Open call for policy enhancement support | FAIRsFAIR

“Based on an initial landscape assessment and the work of related initiatives, FAIRsFAIR has prepared a series of recommendations for policy enhancement (https://doi.org/10.5281/zenodo.3686900) to support the realisation of a FAIR ecosystem. We invite expressions of interest from policy makers at all levels to work with us to assess their current policies against these recommendations and to consider how the policies might be adapted to better support the emergence of a FAIR ecosystem.

We are keen to work with policy makers in various settings (national, funding body, publisher, organisational, research infrastructure, repository) and at different levels of policy development and implementation….”

CERN Announces New Open Data Policy in Support of Open Science

“The four main LHC collaborations (ALICE, ATLAS, CMS and LHCb) have unanimously endorsed a new open data policy for scientific experiments at the Large Hadron Collider (LHC), which was presented to the CERN Council today. The policy commits to publicly releasing so-called level 3 scientific data, the type required to make scientific studies, collected by the LHC experiments. Data will start to be released approximately five years after collection, and the aim is for the full dataset to be publicly available by the close of the experiment concerned. The policy addresses the growing movement of open science, which aims to make scientific research more reproducible, accessible, and collaborative….”

Statement on Final NIH Policy for Data Management and Sharing | National Institutes of Health (NIH)

“The extraordinary effort to speed the development of treatments and vaccines in response to the COVID-19 pandemic has put into sharp relief the need for the global science community to share scientific data openly. As the world’s largest funder of biomedical research, NIH is addressing this need with a new NIH Policy for Data Management and Sharing. This policy requires researchers to plan prospectively for managing and sharing scientific data generated with NIH funds. This policy also establishes the baseline expectation that data sharing is a fundamental component of the research process, which is in line with NIH’s longstanding commitment to making the research it funds available to the public….”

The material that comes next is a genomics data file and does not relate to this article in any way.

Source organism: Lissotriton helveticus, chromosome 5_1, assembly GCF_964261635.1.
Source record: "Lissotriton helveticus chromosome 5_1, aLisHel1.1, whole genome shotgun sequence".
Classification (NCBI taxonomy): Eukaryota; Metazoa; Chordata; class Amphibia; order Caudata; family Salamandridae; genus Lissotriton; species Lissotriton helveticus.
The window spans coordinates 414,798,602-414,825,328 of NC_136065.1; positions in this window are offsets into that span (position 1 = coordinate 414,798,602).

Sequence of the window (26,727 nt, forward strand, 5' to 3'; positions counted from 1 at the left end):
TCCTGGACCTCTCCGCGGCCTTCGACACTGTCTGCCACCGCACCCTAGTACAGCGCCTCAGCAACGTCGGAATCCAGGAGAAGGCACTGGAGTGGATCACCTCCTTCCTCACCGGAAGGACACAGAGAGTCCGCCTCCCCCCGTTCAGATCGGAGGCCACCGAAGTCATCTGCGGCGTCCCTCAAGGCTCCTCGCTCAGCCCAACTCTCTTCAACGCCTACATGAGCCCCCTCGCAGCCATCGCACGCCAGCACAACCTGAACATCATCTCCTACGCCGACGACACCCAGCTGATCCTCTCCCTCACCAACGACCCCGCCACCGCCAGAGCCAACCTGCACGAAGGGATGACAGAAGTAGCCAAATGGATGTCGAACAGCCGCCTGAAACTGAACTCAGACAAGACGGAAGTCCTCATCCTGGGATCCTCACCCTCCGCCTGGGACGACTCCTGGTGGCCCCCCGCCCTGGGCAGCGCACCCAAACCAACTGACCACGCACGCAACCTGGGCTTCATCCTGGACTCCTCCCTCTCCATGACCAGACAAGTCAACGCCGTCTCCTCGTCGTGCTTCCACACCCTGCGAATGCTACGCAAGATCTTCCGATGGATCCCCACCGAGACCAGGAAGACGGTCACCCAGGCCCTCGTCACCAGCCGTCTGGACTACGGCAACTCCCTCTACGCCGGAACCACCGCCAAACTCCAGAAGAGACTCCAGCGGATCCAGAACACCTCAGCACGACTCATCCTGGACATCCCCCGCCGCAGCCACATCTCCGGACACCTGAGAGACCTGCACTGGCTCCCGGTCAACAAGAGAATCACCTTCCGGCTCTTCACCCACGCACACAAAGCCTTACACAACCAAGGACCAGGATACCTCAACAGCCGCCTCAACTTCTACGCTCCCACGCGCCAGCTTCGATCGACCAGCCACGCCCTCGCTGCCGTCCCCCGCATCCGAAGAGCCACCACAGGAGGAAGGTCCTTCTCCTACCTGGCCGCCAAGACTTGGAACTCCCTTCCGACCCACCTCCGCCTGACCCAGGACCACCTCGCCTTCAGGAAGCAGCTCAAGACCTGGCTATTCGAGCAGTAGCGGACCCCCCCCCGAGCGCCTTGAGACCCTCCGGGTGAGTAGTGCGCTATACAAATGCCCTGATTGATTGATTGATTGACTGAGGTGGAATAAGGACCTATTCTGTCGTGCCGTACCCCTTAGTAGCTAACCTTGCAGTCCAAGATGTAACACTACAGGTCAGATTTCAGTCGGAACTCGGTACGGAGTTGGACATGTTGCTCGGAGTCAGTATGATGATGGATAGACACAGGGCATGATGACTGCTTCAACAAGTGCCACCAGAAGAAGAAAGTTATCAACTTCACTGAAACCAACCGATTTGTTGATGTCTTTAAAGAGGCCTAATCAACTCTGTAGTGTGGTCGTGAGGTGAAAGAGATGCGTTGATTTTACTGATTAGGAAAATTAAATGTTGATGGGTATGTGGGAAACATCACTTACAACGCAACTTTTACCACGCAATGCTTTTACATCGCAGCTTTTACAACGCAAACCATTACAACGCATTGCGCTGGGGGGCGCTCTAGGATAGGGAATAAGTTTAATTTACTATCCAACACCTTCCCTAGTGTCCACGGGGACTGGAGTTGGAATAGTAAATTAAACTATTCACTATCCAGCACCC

Focused business models and open-data policies key to accelerating uptake of climate services | News | CORDIS | European Commission

“Focusing mainly on finance, tourism and urban planning, EU-MACS project partners examined the structures and interactions of the different obstacles to the uptake of climate services, aiming to improve the design of policy scenarios and selection of appropriate policy instruments. They discovered that public and not-for-profit climate service providers need to better plan and evaluate their positions in the climate service value chain and adopt improved business models with a focus on collaborative needs-based climate services. In addition, an open-data policy at EU and Member State levels is a key element for a flourishing climate services market. Application of the project’s proposed policy packages in EU Member States, supported by EU-level initiatives on standardisation and market deployment monitoring, should accelerate the uptake and beneficial use of climate services across many sectors. “We loosely estimate that if the additional uptake of climate services takes place across the entire EU, this would represent easily a net societal benefit of several billion euro, as well as non-monetised benefits for societal resilience,” says project coordinator Adriaan Perrels of the Finnish Meteorological Institute.”

Research data management policy and practice in Chinese university libraries – Huang – – Journal of the Association for Information Science and Technology – Wiley Online Library

Abstract:  On April 2, 2018, the State Council of China formally released a national Research Data Management (RDM) policy “Measures for Managing Scientific Data”. In this context and given that university libraries have played an important role in supporting RDM at an institutional level in North America, Europe, and Australasia, the aim of this article is to explore the current status of RDM in Chinese universities, in particular how university libraries have been involved in taking the agenda forward. This article uses a mixed?methods data collection approach and draws on a website analysis of university policies and services; a questionnaire for university librarians; and semi?structured interviews. Findings indicate that Research Data Service at a local level in Chinese Universities are in their infancy. There is more evidence of activity in developing data repositories than support services. There is little development of local policy. Among the explanations of this may be the existence of a national?level infrastructure for some subject disciplines, the lack of professionalization of librarianship, and the relatively weak resonance of openness as an idea in the Chinese context.